DETROIT - It's been 20 years since one of the most tragic events in Detroit sports history.
Just two weeks after the Detroit Red Wings ended a decades-long championship drought, a limo carrying two of the team's stars from their 1997 Stanley Cup team crashed into a tree.
Vladimir Konstantinov and Slava Fetisov were the two team members injured in the crash. Konstantinov suffered serious injuries, being placed on a ventilator to keep him breathing.
Fetisov was also injured, but was in less serious condition, suffering chest injuries as well as a bruised lung.
The two Russian-born players were among the best at their craft. Konstantinov was a finalist for the NHL's Norris trophy as best defenseman.
Fetisov is still considered one of the greatest defenseman in Russian hockey history.
“Vladi was a step ahead of me,” said fellow ’89 draft pick Nicklas Lidstrom. “He was playing the game real hard. Whether he was playing against (enforcer) Stu Grimson or going up against Gretzky or (Mario) Lemieux, he would play the same way. He was never afraid of laying a hit on a tough guy. He was an excellent skater, strong on his feet. (He was) fearless on the ice.”
Night of limo crash -- June 13, 1997
Both players, along with a Red Wings masseur, were in the limo when it veered off Woodward Avenue and crashed into a tree at about 9:30 p.m. on June 13, 1997, in Birmingham, Mich.
The three team members and the driver were taken to Beaumont Hospital in Royal Oak.
Several Red Wings players, along with the team's owner, Mike Ilitch, went to the hospital following the accident, which occurred after a team golf outing and party.
Watch this WDIV report from the night of the 1997 crash:
Konstantinov, 30 years old at the time of the crash, would never play hockey again, suffering serious head injuries, keeping him wheelchair bound.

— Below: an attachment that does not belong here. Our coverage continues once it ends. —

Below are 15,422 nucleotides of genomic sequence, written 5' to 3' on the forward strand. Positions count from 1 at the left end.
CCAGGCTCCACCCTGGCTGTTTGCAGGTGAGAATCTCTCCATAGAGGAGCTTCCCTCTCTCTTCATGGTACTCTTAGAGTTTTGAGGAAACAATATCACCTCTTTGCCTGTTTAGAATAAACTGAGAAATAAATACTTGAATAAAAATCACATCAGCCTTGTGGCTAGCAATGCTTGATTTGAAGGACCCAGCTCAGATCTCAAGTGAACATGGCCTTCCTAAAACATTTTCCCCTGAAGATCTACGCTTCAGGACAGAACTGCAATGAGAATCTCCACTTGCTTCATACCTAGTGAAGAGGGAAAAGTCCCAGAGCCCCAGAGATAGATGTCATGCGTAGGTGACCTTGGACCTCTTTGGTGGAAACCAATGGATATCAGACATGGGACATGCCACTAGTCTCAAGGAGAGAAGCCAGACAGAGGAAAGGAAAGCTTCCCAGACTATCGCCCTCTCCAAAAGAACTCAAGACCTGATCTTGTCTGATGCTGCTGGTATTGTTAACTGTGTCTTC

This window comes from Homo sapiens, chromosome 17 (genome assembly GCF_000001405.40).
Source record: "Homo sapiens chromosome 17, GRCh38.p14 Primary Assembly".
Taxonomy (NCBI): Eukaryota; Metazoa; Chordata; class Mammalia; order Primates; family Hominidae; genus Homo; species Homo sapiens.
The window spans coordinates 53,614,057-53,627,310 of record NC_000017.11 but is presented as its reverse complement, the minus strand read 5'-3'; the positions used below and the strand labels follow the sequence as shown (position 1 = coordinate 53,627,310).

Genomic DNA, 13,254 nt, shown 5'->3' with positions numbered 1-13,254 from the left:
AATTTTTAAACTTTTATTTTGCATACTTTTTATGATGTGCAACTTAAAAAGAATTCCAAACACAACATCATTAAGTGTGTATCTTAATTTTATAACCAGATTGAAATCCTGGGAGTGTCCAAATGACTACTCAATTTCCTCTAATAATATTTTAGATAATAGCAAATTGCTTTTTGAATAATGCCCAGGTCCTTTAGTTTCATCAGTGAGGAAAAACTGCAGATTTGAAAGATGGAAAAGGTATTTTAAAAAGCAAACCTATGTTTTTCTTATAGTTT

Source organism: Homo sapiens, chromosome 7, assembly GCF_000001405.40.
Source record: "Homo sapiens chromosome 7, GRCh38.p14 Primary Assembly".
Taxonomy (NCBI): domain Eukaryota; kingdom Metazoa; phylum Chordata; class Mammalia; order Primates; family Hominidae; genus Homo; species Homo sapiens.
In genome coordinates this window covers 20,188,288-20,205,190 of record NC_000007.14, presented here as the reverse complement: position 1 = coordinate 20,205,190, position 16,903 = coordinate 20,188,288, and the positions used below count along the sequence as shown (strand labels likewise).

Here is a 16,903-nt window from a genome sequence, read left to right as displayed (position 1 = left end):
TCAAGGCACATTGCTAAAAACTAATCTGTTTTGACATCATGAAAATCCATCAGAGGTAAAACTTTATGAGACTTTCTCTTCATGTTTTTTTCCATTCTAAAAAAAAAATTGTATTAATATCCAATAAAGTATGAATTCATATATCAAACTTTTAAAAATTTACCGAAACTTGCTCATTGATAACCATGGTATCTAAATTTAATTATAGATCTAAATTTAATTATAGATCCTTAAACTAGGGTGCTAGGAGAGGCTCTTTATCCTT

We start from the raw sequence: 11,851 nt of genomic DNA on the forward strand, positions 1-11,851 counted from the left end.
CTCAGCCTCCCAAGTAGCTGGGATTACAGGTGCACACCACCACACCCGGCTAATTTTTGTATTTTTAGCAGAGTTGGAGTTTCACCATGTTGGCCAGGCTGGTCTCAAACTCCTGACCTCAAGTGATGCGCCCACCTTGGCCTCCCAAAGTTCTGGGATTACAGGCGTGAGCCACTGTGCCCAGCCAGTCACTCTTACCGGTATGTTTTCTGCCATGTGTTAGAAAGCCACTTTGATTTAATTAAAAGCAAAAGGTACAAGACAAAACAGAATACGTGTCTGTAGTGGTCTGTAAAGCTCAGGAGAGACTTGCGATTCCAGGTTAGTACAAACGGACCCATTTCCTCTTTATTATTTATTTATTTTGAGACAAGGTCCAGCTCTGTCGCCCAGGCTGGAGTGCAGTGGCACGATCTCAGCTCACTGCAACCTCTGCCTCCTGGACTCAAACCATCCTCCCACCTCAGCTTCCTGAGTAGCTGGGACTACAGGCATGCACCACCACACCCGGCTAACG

The team masseur, Sergei Mnatsakanov, was paralyzed from the waist down.
Fetisov, who had less serious injuries, would return to the Red Wings, helping to lead them to another Stanley Cup win in 1998.
The driver, Richard Gnida, who fell asleep at the wheel, was hospitalized and later charged after blood tests showed evidence of marijuana in his blood. He was eventually only charged with driving with a suspended license and spent nine months in jail.
"You shattered lives," District Judge Kimberly Small told Gnida. "Based on your behavior, you have a serious drug and alcohol problem. And what scares me is you don't know it."
During the civil suit against the car dealership that sold the limo to Gnida’s employer, Konstantinov’s trial lawyer argued that the dealership was negligent because the seat belts were inaccessible.
After 90 minutes of deliberation, the jury ruled in favor of the dealership.
Konstantinov received a share of a $2 million judgment from the limo owner’s insurance carrier, which under Michigan no-fault law is also paying his medical, rehab, and residential care expenses.
After the Red Wings won the 1998 Stanley Cup, the team celebrated with Konstantinov, who was on the ice celebrating with the team while in a wheelchair.
In a 2014 interview, Fetisov said he thought the driver crashed the limo on purpose.
"I think this guy did it on purpose," Fetisov told Devin Scillian right before the 2014 Olympic Games in Russia.
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